This was a phone which seemed to be made entirely out of improbable numbers. 4GB of RAM, 128GB storage, a 4.5” 720 x 1280 screen, 8MP rear camera, 2MP in front, only 9mm thick, and $695 for one unit. It even promised features that the “free software community” loves, such as fiddling with things that normal people shouldn’t have to worry about. It’s even able to dual-boot Ubuntu or Android on the very same phone. I bet that’s really fiddly. Linux people love that.
How much do they love it? The amount of money that had to be contributed before this thing could be built was $32,000,000. That might be ambitious, but at $695 per phone, they only need to sell a little over 46,000 phones worldwide achieve their goal. In 2011, Ubuntu’s user base was estimated by Canonical to be “more than 20 million”. At 20 million users, only about 0.25% of them have to place an order in order for the phone to get funded.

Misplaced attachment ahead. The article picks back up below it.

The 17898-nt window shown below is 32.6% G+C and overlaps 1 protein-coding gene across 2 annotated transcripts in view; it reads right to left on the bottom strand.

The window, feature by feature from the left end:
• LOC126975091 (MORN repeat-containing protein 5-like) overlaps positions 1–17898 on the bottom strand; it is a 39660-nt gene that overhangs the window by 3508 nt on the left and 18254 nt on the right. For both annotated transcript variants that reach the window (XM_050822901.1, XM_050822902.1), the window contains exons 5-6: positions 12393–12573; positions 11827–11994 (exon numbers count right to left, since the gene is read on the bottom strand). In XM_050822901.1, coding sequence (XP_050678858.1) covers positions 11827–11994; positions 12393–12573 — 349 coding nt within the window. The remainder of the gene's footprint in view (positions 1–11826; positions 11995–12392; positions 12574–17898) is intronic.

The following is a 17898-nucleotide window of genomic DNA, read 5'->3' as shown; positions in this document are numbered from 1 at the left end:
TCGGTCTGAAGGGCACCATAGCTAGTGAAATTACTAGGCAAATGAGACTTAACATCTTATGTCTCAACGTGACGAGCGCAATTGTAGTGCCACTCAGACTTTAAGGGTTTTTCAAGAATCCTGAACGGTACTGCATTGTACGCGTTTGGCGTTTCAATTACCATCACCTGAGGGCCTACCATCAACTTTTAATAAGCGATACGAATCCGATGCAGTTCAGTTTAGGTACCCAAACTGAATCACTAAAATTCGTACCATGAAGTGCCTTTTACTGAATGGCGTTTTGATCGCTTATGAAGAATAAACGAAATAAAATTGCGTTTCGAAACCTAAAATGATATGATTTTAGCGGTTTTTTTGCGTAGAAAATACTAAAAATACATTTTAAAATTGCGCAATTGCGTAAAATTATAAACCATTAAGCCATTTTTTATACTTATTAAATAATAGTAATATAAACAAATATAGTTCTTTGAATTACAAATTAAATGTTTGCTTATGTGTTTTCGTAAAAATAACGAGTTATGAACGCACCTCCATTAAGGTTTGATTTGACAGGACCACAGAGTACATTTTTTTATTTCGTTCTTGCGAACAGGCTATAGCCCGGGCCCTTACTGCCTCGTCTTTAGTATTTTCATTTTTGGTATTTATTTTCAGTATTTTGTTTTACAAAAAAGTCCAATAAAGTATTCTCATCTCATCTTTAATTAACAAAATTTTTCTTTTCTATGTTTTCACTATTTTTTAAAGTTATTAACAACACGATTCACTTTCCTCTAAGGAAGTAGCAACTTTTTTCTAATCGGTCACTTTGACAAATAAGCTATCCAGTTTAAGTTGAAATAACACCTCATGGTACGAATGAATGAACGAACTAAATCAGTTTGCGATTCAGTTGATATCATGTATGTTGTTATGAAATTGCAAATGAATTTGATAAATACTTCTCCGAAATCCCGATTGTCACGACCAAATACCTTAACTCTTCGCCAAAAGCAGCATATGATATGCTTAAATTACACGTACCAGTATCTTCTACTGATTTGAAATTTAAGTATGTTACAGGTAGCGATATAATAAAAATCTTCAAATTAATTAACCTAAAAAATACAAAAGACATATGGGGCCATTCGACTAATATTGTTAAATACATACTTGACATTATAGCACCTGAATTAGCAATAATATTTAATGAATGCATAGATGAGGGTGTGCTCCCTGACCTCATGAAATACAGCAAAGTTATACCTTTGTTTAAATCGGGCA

So how did the campaign go?
Ouch. Not a good showing for the world of “open.”
The Future of Blackberry
This is the Blackberry Z10.
It’s got a 4.2” 356ppi display, 1080p video recording, an 8MP camera, 4G LTE, and an operating system out of nuclear power plants. It’s reasonably fast, reasonably attractive, and the build quality of the hardware has even been compared to that of the iPhone. There is one small problem, however: it is nearly universally hailed as being just not good enough.
And because of that, the Z10 is Blackberry’s swan song.
…Or is it?
Though Blackberry have taken a complete and relentless hosing both on the market and on Wall Street, since the advent of the original iPhone, and though it seems they aren’t cut out for making handsets and tablets, they are the gatekeepers of a few things that are very important to the security industry. Blackberry, through its purchase of Certicom in 2008, now holds every major patent on the implementation of elliptical curve cryptography (ECC).
Most encryption in use today, including the type of encryption that makes the internet work, is based on some variant of the RSA algorithm. This is an algorithm that was published in the late 1970’s by some men with pens in their pockets, and their assumption was that it was based on a math problem that was very difficult to solve. Indeed, RSA depends on finding a factorization of n; using the most efficient methods we know of to find this factorization, a 1024-bit RSA key will not be decrypted by a modern desktop before the sun burns out.